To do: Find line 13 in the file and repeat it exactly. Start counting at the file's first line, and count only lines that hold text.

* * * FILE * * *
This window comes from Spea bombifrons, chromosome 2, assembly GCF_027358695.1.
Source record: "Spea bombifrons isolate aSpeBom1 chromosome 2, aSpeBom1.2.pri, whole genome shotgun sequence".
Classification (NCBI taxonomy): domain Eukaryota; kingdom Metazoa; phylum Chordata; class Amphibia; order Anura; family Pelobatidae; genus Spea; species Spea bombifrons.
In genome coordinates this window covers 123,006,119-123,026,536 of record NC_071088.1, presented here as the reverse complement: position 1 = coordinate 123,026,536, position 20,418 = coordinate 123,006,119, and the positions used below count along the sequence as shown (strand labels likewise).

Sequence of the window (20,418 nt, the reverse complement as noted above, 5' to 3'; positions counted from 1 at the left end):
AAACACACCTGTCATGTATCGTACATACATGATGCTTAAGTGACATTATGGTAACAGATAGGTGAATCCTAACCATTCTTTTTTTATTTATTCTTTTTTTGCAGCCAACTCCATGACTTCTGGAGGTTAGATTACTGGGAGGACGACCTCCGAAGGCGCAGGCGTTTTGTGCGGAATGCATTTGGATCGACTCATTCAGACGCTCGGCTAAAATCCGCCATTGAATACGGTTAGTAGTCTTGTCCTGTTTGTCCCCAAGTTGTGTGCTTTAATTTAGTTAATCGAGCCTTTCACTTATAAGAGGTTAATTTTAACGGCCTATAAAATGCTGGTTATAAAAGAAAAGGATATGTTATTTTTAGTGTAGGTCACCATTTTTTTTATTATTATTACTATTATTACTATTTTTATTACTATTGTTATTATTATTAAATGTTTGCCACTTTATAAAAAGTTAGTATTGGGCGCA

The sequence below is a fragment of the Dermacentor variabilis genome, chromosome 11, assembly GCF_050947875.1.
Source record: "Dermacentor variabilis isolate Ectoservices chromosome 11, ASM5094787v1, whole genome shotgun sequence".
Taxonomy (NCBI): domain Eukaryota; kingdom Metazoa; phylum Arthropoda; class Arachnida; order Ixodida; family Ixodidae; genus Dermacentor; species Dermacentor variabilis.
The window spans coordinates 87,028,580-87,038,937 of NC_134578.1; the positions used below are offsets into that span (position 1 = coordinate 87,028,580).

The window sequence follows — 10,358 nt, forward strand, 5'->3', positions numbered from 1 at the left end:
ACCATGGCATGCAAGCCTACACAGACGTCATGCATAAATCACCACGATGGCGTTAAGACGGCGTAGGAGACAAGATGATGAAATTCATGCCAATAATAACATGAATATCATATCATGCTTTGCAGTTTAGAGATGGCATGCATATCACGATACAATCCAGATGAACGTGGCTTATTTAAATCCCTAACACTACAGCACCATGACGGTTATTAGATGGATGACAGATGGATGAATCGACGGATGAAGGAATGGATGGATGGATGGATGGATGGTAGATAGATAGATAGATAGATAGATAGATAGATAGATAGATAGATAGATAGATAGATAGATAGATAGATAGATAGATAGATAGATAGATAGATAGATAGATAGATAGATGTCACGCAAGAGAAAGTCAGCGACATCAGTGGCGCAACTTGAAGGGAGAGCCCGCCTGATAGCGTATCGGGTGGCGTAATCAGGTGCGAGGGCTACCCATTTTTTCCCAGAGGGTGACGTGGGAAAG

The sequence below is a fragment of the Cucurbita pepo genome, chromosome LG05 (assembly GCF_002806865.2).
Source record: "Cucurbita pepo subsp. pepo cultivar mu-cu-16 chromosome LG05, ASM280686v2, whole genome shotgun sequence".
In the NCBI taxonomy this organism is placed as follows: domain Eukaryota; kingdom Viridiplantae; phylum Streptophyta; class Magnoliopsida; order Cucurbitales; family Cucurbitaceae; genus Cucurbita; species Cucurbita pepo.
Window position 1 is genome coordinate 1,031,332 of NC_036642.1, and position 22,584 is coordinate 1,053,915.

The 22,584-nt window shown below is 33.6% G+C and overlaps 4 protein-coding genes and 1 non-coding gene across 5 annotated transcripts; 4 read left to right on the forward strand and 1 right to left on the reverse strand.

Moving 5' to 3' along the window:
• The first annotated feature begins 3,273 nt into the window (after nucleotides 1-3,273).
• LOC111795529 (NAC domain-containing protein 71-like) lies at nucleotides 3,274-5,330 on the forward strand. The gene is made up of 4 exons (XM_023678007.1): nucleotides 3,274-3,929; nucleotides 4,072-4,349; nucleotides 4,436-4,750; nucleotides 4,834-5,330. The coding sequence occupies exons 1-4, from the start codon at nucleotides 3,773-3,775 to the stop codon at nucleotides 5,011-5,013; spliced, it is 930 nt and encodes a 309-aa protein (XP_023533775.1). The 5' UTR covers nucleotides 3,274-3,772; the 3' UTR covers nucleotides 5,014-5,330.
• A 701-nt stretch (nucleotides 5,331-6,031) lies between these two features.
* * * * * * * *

The sequence below is a fragment of the Cucurbita pepo genome, chromosome LG05 (assembly GCF_002806865.2).